I bought Bertie for pounds 300 and then popped into a petrol station. But the petrol cap would not come off. A smug driver in a new Mercedes didn't help when he said: "Oi luv, need a tin opener?" I felt dreadful, this was my new pride and joy.
My heart sank even more when I looked at the floor and could see the petrol forecourt below. There were loads of holes I had never spotted. So after finally filling up with petrol, I stopped for a quote for repairs. The mechanic condemned Bertie as a pile of junk. This was the worst car I could have bought, he said. I was close to tears but went for a second opinion, and the next garage didn't think there was a problem.
After that it was relatively plain sailing thanks to the brilliant suspension - I could drive to shoots without food ending up on the floor. And that food once came in very handy when the police stopped me because I turned without signalling. But they scoffed some of my cakes and let me off with a warning.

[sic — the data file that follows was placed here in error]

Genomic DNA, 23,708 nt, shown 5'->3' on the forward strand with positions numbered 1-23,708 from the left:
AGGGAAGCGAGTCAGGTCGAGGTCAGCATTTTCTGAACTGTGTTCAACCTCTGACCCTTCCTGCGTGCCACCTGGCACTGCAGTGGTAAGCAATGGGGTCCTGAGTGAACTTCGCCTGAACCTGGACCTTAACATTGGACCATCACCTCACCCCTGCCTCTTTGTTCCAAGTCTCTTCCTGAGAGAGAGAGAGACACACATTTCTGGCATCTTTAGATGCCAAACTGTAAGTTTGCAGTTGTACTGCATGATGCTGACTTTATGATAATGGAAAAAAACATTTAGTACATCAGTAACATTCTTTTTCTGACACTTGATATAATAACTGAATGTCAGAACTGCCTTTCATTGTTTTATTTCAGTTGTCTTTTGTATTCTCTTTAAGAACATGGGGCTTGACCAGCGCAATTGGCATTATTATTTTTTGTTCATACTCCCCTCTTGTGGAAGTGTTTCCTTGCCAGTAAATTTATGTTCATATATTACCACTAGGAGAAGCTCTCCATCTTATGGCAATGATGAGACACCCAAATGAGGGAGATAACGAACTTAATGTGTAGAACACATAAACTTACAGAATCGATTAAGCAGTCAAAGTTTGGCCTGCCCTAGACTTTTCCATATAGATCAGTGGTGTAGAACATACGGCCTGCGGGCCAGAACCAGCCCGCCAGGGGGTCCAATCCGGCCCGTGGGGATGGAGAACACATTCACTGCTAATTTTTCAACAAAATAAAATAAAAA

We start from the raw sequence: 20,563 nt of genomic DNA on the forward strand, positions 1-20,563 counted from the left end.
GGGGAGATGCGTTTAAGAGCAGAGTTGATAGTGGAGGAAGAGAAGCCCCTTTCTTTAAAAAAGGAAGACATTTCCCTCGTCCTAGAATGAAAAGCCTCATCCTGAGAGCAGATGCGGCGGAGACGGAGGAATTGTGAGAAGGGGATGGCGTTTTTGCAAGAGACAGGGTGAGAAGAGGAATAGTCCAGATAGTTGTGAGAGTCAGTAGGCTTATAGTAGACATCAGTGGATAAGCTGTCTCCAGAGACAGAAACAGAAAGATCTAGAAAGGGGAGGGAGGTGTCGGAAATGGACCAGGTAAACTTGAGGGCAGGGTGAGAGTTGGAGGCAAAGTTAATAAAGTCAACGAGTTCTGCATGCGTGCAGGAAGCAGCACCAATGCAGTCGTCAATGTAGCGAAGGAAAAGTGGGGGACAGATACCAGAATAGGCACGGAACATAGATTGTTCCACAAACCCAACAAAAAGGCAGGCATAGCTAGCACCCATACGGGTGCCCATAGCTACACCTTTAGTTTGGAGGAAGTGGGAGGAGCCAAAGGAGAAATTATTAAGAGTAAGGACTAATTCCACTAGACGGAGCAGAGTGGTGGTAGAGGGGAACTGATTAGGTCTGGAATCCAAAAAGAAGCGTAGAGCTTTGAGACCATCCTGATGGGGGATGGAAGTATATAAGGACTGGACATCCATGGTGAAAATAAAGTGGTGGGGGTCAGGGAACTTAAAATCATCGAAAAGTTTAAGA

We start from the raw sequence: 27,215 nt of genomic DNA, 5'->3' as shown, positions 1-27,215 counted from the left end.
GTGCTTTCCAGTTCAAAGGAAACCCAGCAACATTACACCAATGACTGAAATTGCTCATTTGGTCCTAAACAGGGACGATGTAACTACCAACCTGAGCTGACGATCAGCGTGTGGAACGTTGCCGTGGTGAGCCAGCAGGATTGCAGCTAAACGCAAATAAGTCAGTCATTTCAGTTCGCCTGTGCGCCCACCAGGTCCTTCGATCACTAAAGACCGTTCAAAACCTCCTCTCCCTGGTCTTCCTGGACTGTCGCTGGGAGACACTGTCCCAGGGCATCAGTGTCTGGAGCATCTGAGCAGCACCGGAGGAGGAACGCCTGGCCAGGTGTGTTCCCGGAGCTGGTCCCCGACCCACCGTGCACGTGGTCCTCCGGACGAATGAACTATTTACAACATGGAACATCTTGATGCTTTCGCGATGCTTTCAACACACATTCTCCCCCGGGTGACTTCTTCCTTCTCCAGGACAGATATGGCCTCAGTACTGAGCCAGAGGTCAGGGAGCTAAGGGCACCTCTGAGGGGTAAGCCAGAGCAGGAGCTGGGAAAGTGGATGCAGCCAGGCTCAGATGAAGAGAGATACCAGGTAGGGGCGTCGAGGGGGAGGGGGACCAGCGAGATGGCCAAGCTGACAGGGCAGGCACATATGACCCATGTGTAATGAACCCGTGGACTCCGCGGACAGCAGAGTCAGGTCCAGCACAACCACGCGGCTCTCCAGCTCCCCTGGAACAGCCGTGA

However, Bertie let me down on occasions. Once in thick fog somewhere between Cardiff and Warwickshire he just stopped and stranded me for hours. Then there were all the rust holes; it was freezing in winter.
Just as bad were the petrol fumes. I had to ban passengers from smoking otherwise it would have been a tin snail flambe.
When I sold it, I thought that the buyer would not get far before coming back to complain, but I still got more for Bertie than I paid 18 months before - a very handy pounds 350.
And he definitely had a lot left in the tank - my dad spotted Bertie on the road a year later.
Amanda Grant's latest book, `The Cosmopolitan Vegetarian Cook Book', is published by Robson Books at pounds 7.99. She was talking to James RuppertReuse content